Phenol market describes benzene price developments as a 'disaster'

29 November 2013 13:35 Source:ICIS News

LONDON (ICIS)--The potential for a three-digit increase in the value of feedstock benzene in December will be a disaster for the phenol market, sources said on Friday.

“An increase in December on benzene will kill the market. Maybe it’s not so bad for the [phenol] producers but [for] downstream derivatives this is a disaster,” said a major buyer of phenol.

Another large buyer for the fibre intermediates sector - for which phenol is a feedstock - said: “The benzene development is a disaster. It’s the last bid to kill a market that is already in bad shape.” 

The phenol buyer said an increase in the benzene contract price in December would simply mean that customers will postpone orders.

“We need to consider it’s the end of the month and there is a lack of demand," it said 

“People are afraid and people prefer to postpone [orders] to January. The polyamide (nylon) business is going down sharply, and it will be a difficult December because there will be more [pressure] than expected on demand and cost. Our polyamide customers are asking for rollovers [for December],” the buyer concluded.

A second phenol buyer in the nylon market said: “If benzene is going up above $1,300/tonne (€962/tonne) this will kill demand.”

Benzene is a major feedstock for the production of phenol.

Benzene spot prices have firmed during November, which will result in a higher contract price than in November, when the contract settled at €848/tonne FOB (free on board) NWE (northwest Europe).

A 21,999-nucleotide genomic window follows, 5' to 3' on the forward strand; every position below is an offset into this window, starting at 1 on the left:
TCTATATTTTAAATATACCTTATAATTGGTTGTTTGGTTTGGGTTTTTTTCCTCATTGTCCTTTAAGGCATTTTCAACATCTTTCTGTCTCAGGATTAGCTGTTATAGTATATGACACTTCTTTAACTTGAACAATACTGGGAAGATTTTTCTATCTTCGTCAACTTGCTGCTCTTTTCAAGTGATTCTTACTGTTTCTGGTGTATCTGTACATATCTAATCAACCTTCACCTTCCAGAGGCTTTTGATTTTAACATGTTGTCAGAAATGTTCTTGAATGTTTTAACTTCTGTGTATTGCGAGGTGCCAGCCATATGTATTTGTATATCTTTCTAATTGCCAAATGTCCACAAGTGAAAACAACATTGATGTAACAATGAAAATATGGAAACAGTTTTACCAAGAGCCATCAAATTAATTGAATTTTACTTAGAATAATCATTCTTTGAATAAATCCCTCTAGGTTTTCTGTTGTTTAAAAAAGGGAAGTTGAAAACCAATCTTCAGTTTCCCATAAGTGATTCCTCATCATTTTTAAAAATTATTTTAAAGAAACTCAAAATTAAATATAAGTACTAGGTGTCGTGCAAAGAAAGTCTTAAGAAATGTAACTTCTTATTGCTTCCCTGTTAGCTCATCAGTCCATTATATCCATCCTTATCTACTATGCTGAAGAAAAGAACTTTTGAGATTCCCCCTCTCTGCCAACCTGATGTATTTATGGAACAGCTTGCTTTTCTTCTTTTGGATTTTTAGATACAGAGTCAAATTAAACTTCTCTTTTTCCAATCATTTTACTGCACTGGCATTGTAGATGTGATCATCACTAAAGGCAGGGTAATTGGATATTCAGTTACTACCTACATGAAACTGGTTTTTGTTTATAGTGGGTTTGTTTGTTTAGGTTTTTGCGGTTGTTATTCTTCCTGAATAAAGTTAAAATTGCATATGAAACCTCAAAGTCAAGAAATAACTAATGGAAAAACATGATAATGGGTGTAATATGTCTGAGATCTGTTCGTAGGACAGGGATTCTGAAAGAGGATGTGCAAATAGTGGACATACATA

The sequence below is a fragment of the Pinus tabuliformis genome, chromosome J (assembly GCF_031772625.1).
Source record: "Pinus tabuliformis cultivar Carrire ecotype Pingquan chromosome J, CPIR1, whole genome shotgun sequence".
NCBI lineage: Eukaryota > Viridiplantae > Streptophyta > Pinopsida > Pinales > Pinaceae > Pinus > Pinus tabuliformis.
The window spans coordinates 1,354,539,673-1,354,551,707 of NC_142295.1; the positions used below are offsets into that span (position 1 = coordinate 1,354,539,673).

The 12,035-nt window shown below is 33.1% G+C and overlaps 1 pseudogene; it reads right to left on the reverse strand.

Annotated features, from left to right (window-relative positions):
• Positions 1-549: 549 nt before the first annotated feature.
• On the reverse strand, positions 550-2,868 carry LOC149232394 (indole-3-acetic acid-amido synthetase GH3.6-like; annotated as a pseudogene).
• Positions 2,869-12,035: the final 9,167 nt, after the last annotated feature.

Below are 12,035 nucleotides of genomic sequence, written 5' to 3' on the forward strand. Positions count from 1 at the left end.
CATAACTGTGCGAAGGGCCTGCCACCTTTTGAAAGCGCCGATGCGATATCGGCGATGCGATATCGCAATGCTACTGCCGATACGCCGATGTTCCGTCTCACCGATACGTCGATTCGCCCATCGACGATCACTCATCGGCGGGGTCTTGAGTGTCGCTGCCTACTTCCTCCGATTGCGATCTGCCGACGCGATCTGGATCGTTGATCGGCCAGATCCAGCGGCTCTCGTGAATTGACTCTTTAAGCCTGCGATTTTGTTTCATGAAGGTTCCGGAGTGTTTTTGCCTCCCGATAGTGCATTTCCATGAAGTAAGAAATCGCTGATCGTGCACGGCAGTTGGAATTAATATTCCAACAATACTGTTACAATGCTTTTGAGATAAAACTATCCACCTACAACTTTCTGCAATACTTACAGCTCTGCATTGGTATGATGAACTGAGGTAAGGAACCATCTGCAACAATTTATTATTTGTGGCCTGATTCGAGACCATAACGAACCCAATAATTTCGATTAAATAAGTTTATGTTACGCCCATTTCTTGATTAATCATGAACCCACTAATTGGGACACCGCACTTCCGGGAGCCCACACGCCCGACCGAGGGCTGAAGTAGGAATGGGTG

A producer of phenol described a sharp increase in benzene in December, which is traditionally the slowest month for phenol and phenol derivatives, as “awful”.

A second producer said it would be reducing its phenol production rates further.

Operating rates in Europe are estimated to be around 60-70%.

“Basically, the main topic is developments on the benzene side. Prices have increased rapidly. We are reducing production according to demand – we will run at low rates and run with as low stocks as possible,” the producer said.

Phenol operating rates have been reduced since July 2012 because of a lack of phenol exports to Asia, weak macroeconomic conditions and poor demand for major derivative bisphenol A (BPA).

In recent months, phenol derivative markets have come under additional pressure from competitively priced imports, largely from Asia and particularly for BPA.

($1 = €0.74)

By Julia Meehan